The OEM hoops are MRF, an Indian brand, with a strangely flared rear profile. They haven't given me cause for concern, but after the sticky hoops on my big bike, they don't give me any cause for confidence, either. I'm getting the chicken strips down, but the tyres are hard, still covered in moulding knobs and show no signs of getting sticky or balling. I expect they'll last forever. I had my heart in my mouth during a recent wet ride, but again, no cause for alarm, just a case of riding sensibly.

There's a rider's perch and a separate stepped pillion seat. I find the rider's seat gets painful all too quickly - long before you need to refuel. The pad's about the same size and thickness as my big bike's, which is much more comfy. I think the difference is down to the riding position, with the more upright KTM shifting my weight from my thighs to my bum. There's also not a lot of room for me to move before I bump into the pillion pad.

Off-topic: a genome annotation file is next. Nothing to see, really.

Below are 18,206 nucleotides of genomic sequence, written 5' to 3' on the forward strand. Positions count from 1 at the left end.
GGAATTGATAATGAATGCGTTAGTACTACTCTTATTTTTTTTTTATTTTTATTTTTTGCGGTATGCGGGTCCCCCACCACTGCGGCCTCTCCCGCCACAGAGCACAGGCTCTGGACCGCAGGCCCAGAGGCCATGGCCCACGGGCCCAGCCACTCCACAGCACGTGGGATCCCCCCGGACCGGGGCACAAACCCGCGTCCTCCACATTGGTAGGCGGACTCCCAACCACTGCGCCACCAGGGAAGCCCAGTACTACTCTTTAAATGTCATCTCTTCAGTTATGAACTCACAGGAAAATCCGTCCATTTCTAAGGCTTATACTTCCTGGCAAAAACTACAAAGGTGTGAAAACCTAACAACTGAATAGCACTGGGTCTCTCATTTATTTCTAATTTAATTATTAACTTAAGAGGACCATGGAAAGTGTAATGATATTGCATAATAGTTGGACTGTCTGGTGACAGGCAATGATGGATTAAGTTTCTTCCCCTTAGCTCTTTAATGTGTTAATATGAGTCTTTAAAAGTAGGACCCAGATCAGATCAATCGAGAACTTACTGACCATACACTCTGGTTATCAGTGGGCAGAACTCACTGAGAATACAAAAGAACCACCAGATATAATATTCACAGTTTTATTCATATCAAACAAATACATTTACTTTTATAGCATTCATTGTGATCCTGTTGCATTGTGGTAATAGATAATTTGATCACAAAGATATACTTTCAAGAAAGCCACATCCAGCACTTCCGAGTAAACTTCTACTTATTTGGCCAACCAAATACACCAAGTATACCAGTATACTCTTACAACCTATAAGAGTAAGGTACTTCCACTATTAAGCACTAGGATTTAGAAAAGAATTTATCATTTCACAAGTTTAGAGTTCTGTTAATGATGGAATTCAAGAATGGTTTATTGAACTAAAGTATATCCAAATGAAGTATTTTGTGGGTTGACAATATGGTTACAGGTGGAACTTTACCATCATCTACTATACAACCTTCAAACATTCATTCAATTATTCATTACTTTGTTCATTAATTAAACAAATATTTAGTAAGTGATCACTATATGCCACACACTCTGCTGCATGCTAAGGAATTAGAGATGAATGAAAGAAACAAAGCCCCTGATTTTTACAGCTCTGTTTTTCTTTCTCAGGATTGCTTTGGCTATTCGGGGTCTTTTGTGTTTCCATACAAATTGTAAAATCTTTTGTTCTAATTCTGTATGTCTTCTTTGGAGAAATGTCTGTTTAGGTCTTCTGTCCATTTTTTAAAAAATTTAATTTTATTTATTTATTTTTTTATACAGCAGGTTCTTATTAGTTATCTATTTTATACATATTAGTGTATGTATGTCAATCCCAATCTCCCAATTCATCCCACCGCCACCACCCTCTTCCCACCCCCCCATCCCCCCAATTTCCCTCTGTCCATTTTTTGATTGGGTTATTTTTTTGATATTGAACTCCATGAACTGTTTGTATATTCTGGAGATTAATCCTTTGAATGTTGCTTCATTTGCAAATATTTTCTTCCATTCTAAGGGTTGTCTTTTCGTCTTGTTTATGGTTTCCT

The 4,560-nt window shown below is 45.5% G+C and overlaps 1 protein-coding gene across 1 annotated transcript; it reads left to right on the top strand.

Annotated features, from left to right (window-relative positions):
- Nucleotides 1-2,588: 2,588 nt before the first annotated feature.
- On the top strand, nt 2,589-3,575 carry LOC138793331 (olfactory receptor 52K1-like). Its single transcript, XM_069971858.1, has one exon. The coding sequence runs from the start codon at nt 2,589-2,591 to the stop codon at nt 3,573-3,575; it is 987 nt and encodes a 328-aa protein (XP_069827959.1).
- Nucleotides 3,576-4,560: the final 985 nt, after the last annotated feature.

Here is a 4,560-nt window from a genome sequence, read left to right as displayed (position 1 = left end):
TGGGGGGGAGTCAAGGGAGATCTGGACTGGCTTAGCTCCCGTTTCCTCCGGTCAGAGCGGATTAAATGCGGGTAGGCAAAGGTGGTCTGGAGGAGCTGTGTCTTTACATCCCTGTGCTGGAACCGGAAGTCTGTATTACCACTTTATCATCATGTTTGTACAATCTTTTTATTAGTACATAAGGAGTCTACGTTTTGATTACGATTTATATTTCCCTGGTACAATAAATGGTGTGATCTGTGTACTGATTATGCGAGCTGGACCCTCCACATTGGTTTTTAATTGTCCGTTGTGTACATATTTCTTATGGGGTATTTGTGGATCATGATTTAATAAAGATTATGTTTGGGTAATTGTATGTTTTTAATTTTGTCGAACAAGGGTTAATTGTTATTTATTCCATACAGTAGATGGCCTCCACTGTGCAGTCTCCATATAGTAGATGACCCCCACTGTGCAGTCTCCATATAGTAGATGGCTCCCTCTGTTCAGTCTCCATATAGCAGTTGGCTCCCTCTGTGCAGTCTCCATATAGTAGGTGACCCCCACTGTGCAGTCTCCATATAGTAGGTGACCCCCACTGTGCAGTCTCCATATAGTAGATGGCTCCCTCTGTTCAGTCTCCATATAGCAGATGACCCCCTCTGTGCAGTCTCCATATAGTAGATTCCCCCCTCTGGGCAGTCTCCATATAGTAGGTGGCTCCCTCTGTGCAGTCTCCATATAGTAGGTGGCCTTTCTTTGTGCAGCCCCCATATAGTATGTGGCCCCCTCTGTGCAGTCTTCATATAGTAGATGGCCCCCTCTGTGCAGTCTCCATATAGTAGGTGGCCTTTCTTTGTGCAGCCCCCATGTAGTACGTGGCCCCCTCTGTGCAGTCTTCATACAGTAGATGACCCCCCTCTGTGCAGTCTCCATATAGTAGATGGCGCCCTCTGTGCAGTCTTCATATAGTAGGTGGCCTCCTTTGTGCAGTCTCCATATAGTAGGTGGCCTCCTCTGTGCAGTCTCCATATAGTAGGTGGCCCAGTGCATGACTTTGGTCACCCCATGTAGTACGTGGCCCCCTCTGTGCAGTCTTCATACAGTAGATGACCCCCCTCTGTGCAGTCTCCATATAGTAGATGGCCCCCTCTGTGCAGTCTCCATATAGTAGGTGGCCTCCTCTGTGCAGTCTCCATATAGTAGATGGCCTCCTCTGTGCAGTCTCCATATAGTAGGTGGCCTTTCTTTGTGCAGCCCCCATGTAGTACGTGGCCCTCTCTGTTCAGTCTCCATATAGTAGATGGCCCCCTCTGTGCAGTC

Cut price?
It's a commuter/entry level bike selling at a bargain price. There's bound to be some cost cutting. The handgrips are cheap, and not a lot's been spent on the levers. Tyres aren't name brand, and although the suspension may be race bred, it needs a lot of hard work and training before it will approach race levels of performance.

For what I wanted - a cheap to run, fun commuter - the 200 Duke is brilliant. But it's more than that. It makes me want to get on and go for a quick blat, and gives me a lot of that feeling I had way back when I was 18 and bought my first new bike. You just can't buy that! It's no raging beast, but still gets going faster than most traffic, and happily sits at 110 km/h on the motorway.